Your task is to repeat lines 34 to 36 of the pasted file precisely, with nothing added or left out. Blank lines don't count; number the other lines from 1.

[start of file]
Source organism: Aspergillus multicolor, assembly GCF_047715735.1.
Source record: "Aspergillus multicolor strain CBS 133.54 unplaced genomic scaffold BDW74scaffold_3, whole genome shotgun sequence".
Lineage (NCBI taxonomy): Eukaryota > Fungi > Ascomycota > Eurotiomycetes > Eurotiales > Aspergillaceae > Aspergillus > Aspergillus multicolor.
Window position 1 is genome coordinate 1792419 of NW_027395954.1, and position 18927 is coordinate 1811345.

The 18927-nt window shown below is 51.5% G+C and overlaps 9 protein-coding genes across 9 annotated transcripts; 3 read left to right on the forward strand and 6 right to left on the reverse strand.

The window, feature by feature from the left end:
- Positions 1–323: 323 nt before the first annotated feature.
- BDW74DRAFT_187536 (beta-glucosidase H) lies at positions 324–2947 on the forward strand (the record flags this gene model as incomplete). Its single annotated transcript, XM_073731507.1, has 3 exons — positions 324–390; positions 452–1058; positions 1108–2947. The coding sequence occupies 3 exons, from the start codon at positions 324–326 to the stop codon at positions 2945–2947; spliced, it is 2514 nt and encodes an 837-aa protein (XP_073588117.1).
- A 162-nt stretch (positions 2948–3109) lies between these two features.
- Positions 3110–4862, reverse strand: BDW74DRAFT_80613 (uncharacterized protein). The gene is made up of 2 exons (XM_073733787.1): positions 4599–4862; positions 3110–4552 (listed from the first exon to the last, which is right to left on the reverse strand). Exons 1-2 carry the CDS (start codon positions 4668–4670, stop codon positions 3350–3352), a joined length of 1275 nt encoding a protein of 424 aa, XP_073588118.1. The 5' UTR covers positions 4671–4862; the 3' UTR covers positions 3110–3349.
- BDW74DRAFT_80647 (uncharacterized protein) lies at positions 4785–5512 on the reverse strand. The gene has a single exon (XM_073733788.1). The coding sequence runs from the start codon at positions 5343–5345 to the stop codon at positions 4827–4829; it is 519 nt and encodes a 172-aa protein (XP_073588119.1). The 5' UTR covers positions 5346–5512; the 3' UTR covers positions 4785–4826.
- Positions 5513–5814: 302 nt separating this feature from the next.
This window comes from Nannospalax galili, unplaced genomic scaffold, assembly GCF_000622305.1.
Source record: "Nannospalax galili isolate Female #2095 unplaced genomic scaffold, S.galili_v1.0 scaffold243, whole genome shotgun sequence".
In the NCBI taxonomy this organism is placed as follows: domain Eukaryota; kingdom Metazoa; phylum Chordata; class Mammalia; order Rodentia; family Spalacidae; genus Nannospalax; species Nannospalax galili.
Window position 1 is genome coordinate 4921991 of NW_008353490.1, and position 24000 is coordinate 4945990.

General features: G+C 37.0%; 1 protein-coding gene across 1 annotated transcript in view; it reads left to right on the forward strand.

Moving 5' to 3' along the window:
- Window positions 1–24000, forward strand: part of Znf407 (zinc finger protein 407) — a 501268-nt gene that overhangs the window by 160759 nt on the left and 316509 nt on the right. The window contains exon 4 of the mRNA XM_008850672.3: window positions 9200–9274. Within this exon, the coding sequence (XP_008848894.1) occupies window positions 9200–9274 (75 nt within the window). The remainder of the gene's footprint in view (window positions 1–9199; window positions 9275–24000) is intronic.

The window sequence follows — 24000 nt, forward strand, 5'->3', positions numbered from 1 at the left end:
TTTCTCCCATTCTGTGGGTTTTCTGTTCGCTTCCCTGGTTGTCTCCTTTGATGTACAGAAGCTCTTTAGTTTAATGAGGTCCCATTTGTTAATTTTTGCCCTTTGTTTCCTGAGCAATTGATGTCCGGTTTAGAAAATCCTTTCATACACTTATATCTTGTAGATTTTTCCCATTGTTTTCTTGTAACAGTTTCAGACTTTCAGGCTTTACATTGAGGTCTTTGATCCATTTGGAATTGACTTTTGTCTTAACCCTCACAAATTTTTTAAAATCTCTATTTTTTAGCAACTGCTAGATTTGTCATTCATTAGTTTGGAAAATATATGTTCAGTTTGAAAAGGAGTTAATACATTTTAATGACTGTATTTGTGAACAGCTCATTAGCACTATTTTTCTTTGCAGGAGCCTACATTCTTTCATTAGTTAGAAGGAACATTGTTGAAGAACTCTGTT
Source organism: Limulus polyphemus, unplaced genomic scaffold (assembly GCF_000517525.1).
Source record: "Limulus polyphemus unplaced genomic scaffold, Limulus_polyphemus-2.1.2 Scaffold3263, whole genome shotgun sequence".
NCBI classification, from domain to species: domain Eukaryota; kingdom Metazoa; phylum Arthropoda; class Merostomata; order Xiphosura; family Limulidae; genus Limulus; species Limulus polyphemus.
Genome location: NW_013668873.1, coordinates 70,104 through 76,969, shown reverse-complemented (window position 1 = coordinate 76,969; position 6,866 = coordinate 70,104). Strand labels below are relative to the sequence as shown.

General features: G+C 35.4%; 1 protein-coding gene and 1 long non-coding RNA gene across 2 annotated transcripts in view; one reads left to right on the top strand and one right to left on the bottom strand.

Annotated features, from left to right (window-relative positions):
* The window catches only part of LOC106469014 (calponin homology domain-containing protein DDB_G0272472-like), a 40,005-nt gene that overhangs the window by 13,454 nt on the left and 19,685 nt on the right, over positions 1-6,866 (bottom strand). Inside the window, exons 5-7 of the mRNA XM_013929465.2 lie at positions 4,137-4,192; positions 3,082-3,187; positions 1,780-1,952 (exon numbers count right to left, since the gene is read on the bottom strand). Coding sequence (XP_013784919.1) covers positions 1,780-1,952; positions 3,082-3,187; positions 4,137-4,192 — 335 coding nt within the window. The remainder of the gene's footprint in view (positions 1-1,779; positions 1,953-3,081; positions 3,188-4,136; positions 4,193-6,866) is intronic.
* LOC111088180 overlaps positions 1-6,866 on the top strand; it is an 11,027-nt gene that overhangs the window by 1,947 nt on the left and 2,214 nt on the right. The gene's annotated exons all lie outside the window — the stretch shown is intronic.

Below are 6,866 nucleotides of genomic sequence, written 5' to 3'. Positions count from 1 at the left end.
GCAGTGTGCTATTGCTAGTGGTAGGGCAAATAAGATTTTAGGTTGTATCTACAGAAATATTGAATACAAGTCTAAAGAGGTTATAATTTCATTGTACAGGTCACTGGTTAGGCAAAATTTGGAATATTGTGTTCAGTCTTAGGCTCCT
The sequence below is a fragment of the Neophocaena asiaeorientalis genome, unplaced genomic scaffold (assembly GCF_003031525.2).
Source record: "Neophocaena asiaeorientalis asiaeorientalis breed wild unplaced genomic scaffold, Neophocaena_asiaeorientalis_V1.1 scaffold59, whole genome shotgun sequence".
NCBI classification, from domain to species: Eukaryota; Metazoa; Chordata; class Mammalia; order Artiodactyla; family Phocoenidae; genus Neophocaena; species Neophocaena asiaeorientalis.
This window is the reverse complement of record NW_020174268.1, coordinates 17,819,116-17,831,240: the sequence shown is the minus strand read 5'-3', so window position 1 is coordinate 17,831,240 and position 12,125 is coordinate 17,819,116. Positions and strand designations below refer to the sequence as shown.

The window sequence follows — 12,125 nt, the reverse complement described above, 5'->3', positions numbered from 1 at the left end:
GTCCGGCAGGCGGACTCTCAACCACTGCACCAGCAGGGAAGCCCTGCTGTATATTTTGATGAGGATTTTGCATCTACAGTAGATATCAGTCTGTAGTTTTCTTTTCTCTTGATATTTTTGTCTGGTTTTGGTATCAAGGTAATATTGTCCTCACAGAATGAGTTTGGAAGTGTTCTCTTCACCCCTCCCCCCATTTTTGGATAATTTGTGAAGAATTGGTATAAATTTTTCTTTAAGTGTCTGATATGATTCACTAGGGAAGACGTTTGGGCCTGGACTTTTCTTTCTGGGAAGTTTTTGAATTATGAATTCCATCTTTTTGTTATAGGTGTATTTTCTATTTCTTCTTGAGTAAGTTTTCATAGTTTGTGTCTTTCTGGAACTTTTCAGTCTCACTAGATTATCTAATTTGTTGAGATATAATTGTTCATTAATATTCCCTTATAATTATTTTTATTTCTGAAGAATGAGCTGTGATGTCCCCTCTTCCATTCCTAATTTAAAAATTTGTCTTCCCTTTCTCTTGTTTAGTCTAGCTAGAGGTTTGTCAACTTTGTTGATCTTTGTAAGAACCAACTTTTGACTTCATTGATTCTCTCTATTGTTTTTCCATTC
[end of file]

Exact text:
NCBI classification, from domain to species: Eukaryota; Metazoa; Chordata; class Mammalia; order Artiodactyla; family Phocoenidae; genus Neophocaena; species Neophocaena asiaeorientalis.
This window is the reverse complement of record NW_020174268.1, coordinates 17,819,116-17,831,240: the sequence shown is the minus strand read 5'-3', so window position 1 is coordinate 17,831,240 and position 12,125 is coordinate 17,819,116. Positions and strand designations below refer to the sequence as shown.

The window sequence follows — 12,125 nt, the reverse complement described above, 5'->3', positions numbered from 1 at the left end: